adjacent levels
DE  hvm 
The frequency of radiation  that can bring about this change is :
h  hvm 
v  frequency  
or   wave number  
2 c
Rotational Selection Rules
Rotational Selection Rules:
Dipole Moment Change is parallel
to principal rotational axis of
DJ = ± 1 (no Q fine structure)
Dipole Moment Change is
rotational axis of symmetry
DJ = ± 1 (Q fine structure)
Brisdon, p. 23
Vibrational energy levels – rotational energy
DJ = +1 (R)
DJ = -1 (P)
P, Q, and R Branches (NO gas)
IR Spectrum
Shoulder; two nonseparable bands
Disturbances by absorption of
CO2 and H2O in the air
Gunzler and Gremlich, IR Spectroscopy, p. 1
Vibrational excitations
• The main types of bond excitation are stretching (XY) and bending
(dYXY) and often the absorption of certain wavelengths of infrared
radiation may be correlated with the stretching or bending of certain
types of bonds within a molecule.
• Infrared spectra of compounds are complicated by bond oscillations
in the whole molecule, giving rise to overtone and harmonic
Stretching and Bending Vibrations
Infrared Active and Inactive Modes
For a vibration mode to be infrared (IR) active, it must be
accompanied by a change in the molecular electric dipole
eg. linear CO2
No change in dipole moment
Change in dipole moment
Housecroft and Sharpe, p. 84
Infrared active stretches and bend
Symmetric stretch
Asymmetric stretch
Active, inactive, and weakly active -C≡Cstretches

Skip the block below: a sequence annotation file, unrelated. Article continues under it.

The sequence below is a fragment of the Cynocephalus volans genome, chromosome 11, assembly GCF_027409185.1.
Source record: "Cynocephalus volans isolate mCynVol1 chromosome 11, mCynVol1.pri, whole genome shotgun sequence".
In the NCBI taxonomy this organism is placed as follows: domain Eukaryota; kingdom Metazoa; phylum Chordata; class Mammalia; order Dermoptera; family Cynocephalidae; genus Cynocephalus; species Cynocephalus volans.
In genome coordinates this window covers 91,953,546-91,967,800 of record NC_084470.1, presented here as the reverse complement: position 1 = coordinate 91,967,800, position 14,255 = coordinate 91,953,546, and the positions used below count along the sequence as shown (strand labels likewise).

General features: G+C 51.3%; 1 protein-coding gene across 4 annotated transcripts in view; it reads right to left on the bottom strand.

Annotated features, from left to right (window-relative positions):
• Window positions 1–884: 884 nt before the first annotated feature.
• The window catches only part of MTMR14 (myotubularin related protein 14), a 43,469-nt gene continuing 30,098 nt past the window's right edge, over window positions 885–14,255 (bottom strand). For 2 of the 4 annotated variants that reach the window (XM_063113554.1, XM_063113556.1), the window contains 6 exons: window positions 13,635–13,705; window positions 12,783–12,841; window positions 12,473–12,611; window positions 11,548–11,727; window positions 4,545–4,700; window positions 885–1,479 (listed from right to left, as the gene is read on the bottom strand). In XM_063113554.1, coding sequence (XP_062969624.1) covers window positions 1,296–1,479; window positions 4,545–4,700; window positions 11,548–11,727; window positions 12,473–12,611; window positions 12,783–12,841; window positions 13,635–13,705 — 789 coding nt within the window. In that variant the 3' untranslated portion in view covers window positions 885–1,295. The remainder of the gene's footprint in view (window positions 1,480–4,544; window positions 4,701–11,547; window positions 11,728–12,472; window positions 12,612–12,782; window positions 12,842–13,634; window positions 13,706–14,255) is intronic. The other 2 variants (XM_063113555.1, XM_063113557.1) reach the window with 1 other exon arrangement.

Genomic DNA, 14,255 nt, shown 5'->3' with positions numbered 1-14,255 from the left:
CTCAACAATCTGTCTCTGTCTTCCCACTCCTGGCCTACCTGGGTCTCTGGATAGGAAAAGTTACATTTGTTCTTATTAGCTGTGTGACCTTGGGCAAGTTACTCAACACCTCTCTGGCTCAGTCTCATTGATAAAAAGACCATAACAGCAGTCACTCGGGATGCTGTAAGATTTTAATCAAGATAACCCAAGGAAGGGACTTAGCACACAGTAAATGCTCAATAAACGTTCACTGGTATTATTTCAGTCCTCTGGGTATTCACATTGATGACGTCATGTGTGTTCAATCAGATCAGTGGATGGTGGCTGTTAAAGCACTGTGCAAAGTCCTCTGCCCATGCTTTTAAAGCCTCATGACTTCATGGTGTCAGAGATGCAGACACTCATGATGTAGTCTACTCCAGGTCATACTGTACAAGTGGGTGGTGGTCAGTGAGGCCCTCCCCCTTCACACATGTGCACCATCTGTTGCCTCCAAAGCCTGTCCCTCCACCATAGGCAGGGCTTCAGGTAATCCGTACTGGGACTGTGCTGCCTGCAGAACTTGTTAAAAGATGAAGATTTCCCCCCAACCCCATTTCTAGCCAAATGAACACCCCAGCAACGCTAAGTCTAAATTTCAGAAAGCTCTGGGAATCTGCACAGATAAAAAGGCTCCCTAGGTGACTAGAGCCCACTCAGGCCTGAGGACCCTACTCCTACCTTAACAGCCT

infrared active, significant
dipole moment
infrared inactive, no
dipole moment
weakly infrared active,
small dipole moment
Vibrational Degrees of Freedom
A molecule containing n atoms has 3n degrees of
freedom, which describe the translational, rotational, and
vibrational motions of the molecule:
translational: 3 degrees of freedom (x, y, and z
Cartesian axes)
rotational: a non-linear molecule has 3 degrees
of rotational freedom, while a linear
molecule has 2 degrees of freedom
vibrational: a non-linear molecule has 3n - 6
degrees of vibrational freedom, while
a linear molecule has 3n - 5 degrees
of freedom
Vibrational modes for linear CO2
Linear CO2 – number of modes = 3(3) – 5 = 4
Housecroft and Sharpe, p. 84
Infrared Spectrum of CO2 gas
Vibrational modes for bent SO2
Bent SO2 - number of modes = 3(3) – 6 = 3
Housecroft and Sharpe, p. 84
Infrared Spectrum of H2O
Infrared Spectrum of H2O vapour
IR absorbance for common functional groups
The infrared spectrum of benzyl alcohol displays a broad, hydrogenbonded -OH stretching band in the region
3400 cm-1, a sharp
unsaturated (sp2) CH stretch at about 3010 cm-1 and a saturated (sp3)